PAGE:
Caregiving for a loved one can be a rewarding experience but, as time goes on, it can also be a source of stress, frustration and exhaustion. It can be confusing to know where to go for help and what services are available. The unending responsibilities and lack of rest can put the health of the caregiver at risk.
The South Delta Caregivers’ Network is holding a six-week education series to provide information to help caregivers prepare for the challenges ahead. With handouts, videos and discussions, the topics covered include caregiver stress, communication techniques, difficult behaviours, accessing community resources, and financial and legal issues.
A major benefit of the series is the opportunity to be with other caregivers who understand and can share experiences. Everything said within the group is confidential.
A frequent comment from caregivers is that they wish they had come sooner as the information and support they receive would have made their adjustment to caregiving easier.
The South Delta Caregivers’ Network is a volunteer organization that has been offering education and support to family caregivers since 1994. If you are responsible for the care of a friend or family member at home or in a facility, you are a caregiver.
Gail Erikson came to caregivers in the spring of 2015 because she wanted to learn more about how to care for her mother who had lived with her and her husband for 11 years and was in declining health. As well as the practical information about how to deal with the many situations that arise when caring for a family member with health problems, she was surprised to learn that so much emphasis was put on caring for herself as a caregiver.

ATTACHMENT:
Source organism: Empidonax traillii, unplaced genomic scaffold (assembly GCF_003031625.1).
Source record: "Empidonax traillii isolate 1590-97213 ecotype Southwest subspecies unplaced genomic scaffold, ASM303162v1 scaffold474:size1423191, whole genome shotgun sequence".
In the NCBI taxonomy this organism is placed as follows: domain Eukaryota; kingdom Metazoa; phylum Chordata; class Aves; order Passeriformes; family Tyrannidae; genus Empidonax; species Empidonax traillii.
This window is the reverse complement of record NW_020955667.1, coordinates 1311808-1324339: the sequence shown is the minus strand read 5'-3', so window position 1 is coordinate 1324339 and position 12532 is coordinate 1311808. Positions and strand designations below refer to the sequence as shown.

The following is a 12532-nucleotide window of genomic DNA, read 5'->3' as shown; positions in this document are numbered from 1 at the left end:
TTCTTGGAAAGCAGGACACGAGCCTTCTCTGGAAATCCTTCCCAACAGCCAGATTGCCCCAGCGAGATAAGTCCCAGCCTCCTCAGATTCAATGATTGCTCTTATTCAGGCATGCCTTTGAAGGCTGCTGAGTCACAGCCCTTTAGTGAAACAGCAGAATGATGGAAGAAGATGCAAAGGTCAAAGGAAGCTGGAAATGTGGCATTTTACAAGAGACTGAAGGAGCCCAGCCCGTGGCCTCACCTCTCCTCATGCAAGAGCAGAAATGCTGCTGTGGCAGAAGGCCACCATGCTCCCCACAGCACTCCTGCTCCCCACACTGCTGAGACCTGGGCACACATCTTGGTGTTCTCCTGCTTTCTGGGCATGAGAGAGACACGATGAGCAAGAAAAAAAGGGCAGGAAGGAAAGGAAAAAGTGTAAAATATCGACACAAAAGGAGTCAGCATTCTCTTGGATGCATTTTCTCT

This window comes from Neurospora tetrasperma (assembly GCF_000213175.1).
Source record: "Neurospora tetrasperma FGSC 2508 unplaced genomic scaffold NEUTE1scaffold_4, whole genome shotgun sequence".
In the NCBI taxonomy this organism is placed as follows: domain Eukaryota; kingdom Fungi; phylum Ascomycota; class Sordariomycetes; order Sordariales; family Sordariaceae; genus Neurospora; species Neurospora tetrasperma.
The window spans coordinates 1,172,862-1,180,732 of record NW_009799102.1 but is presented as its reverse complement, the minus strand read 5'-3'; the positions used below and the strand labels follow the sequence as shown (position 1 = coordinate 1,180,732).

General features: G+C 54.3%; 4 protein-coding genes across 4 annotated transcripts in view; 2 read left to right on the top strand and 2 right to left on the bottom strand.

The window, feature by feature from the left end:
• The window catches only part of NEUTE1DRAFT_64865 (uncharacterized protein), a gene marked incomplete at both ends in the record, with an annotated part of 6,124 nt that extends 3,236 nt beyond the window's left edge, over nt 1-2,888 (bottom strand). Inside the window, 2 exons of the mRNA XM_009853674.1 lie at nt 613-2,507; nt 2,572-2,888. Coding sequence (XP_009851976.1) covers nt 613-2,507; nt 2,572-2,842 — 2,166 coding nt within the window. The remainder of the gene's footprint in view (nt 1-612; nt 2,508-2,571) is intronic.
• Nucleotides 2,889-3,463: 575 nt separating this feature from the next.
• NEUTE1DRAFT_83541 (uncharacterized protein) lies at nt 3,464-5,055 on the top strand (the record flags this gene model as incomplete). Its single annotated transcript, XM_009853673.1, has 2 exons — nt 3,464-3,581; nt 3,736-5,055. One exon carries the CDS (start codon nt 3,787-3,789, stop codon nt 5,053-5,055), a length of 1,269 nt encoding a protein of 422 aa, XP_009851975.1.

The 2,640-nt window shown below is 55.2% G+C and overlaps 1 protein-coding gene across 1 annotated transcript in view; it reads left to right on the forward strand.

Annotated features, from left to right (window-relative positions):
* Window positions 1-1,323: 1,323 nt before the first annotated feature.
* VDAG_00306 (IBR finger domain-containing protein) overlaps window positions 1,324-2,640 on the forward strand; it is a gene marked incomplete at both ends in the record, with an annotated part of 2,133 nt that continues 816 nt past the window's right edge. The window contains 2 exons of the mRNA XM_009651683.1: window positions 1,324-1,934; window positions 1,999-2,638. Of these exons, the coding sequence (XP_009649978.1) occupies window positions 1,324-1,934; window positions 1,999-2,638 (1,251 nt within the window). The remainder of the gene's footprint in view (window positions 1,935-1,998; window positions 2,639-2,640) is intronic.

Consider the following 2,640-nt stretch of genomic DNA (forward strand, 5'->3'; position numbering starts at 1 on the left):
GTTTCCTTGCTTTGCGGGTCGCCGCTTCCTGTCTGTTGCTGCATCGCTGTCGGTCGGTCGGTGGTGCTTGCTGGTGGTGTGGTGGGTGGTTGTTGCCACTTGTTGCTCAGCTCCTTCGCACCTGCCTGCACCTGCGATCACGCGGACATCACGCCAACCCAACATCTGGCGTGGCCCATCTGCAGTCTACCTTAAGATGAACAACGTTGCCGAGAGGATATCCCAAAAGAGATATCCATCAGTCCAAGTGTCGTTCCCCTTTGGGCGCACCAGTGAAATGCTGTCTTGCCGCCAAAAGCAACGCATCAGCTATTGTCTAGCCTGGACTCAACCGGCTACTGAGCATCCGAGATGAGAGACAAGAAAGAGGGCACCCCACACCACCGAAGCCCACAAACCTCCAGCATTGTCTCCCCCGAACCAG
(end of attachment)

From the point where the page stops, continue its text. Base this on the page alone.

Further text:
Being with other people who understood what she was going through was a great relief as well as a source of practical hints and suggestions. As her mother’s dementia and dependence increased, she was encouraged to get help at home and to take much needed breaks and respite.
Others in the group helped her recognize signs of stress and the effect on her own quality of life and the need for change. In 2016, her mother got up during the night, wandered into the garage and fell and broke her wrist. When Erikson tried to lift her up, she injured her back.
After her mother’s hospitalization, Erikson realized she could no longer care for her at home and she was admitted to a residential facility. Because she no longer has to provide the physical care and 24-hour supervision, Erikson can continue to be her mother’s advocate and source of emotional support and can enjoy visits with her without feeling stressed and exhausted.
The family will be celebrating her mother’s 101st birthday on Jan. 28.
The next education series and support group will start Wednesday, Feb. 13 from 1 to 3 p.m. and run once a week for six weeks at the Centre for Supportive Care in Ladner. The cost is $40, which includes refreshments and unlimited monthly support groups following the series.
To register call Laurie at 604-943-3921 or the Centre for Supportive Care at 604-948-0660.